The Organization of African First Ladies Against HIV/AIDS Creates Partners to Make 2030 the Year When the Pandemic Is No More
by Aaron Goodwin
In the fight against HIV/AIDS, globally and specifically in the continent of Africa, the Organization of African First Ladies Against HIV/AIDS (OAFLA), their affiliates, and partners are determined to eliminate, if not effectively cripple the pandemic affecting countless lives worldwide.
Driven by solidarity and social accountability, OAFLA and its affiliates are determined to defeat a common enemy. OAFLA remains vigilant and resilient at the forefront of the fight against HIV/AIDS, gender inequality, and maternal and child mortality.
With over seventy percent of those living with HIV/AIDS concentrated in Africa, an aggressive, comprehensive program to combat and eradicate the presence and consequences of HIV/AIDS is needed.
On September 23, at a press conference and working lunch at the Ford Building in New York, OAFLA, its partners, and affiliates from both the private and public sector gathered to reaffirm their commitment of continual progress, significant achievement, and expansion of their goals and objectives.
Representatives from OAFLA, UNAIDS, the International Planned Parenthood Federation (IPPF), Alere, as well as South African celebrity singer, activist Yvonne Chaka Chaka, were all present in allegiance with OAFLA’s stratagem.
The underlining theme: to intensify and expand successful strategies already implemented in the fight against HIV/AIDS, particularly by creating and/or maintaining transparency, advocacy, resource mobilization and partnerships, through networking and the exchange of vital information between healthcare agencies and those who matter most, the people.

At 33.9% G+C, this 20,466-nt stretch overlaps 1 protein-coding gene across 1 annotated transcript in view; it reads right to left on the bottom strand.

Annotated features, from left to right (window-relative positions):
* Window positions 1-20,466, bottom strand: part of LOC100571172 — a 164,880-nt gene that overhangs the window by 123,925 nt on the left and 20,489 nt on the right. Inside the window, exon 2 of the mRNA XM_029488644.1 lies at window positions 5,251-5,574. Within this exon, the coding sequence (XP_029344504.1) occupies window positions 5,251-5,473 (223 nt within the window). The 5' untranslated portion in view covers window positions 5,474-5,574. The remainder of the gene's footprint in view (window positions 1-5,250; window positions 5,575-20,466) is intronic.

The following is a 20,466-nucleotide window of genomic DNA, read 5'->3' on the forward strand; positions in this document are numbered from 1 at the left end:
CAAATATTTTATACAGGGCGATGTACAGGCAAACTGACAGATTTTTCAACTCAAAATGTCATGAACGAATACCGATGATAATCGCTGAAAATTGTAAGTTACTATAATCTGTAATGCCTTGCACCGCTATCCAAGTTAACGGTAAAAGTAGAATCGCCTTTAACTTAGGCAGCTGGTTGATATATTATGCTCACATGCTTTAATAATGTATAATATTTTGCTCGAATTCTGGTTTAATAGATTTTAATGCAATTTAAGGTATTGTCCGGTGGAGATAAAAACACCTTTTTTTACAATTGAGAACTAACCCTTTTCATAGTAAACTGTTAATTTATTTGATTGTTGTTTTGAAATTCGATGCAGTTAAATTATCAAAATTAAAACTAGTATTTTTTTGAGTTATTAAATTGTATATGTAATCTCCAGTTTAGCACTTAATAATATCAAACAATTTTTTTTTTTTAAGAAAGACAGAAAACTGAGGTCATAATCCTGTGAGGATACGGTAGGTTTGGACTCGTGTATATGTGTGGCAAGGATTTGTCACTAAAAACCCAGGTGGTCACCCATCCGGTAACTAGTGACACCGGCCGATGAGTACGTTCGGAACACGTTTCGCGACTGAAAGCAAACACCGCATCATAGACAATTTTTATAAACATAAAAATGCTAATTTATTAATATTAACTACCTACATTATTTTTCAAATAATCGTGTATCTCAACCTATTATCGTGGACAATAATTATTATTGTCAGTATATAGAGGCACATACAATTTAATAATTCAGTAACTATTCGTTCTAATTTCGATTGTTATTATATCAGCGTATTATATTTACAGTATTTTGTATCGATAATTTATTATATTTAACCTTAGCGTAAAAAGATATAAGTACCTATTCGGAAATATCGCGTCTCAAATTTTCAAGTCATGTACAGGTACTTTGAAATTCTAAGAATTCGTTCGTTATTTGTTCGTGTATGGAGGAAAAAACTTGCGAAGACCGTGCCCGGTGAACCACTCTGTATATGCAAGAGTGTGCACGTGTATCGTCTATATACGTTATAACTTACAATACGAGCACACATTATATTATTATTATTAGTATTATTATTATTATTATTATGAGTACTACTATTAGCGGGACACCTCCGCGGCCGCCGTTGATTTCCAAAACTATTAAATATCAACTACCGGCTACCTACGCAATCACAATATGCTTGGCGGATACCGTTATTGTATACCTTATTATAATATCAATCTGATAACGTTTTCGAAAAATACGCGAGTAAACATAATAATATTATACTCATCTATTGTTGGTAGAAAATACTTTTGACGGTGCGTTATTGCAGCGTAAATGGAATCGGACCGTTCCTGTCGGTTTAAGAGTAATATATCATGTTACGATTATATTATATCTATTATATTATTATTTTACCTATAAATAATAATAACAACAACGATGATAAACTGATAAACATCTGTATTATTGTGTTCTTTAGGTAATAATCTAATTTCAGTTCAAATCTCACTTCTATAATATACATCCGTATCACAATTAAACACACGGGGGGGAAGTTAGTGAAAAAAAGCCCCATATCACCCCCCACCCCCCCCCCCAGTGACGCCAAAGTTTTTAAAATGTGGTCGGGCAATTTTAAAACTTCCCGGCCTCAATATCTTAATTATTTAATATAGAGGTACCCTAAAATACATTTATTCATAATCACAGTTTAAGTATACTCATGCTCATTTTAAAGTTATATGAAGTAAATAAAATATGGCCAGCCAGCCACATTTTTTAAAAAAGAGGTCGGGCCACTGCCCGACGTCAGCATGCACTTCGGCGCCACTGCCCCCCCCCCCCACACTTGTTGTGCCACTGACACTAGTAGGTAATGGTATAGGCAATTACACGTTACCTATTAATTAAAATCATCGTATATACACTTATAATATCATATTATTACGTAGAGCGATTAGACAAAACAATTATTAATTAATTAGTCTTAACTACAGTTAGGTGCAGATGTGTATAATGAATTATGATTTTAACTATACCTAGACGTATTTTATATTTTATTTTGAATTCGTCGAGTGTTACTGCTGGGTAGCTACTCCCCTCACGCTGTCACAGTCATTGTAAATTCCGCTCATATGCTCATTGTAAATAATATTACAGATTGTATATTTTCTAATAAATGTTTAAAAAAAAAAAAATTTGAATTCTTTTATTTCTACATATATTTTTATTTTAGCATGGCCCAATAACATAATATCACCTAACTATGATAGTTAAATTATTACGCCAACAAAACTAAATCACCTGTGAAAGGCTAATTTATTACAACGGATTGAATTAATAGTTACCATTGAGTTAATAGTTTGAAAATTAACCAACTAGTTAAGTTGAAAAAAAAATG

“We should intensify our collaboration with UNAIDS at the global, regional and country level to mobilize our communities to end the AIDS epidemic on our continent,” Her Excellency, Madame Hinda Deby Itno, First Lady of the Republic of Chad and OAFLA President, said. She continued, “African First Ladies have reaffirmed our commitment today to help end the epidemic of AIDS by 2030, eliminate mother-to-child transmission of HIV, and increase access to HIV testing, care and treatment for children and adolescents. And as solidarity among partner organizations is of paramount importance, we have pledged to work closely with various UN agencies, the African Union Commission, in-country and international development agencies and the private sector.”
Initially comprised of thirty-seven members, OAFLA convened in July 2002 in Geneva at a meeting facilitated by UNAIDS and the International AIDS Trust (IAT).
Today, OAFLA has more than forty African First Ladies as its active members. Each one is the head of her own national chapter in her respective country. Their united focus is specific to HIV/AIDS, cervical cancer, syphilis, malaria, maternal and child healthcare, and empowering women and children.
From this historic gathering, an organization of the viceregents for Africa’s most vulnerable people, women and children, infected and affected by the HIV/AIDS pandemic, was established.
The members of OAFLA are mainly the wives of chief political leaders of African nations; others are appointees for African nations that don’t have First Ladies. All of them have chosen to use their socio-political position as a catalyst for positive, long-term change.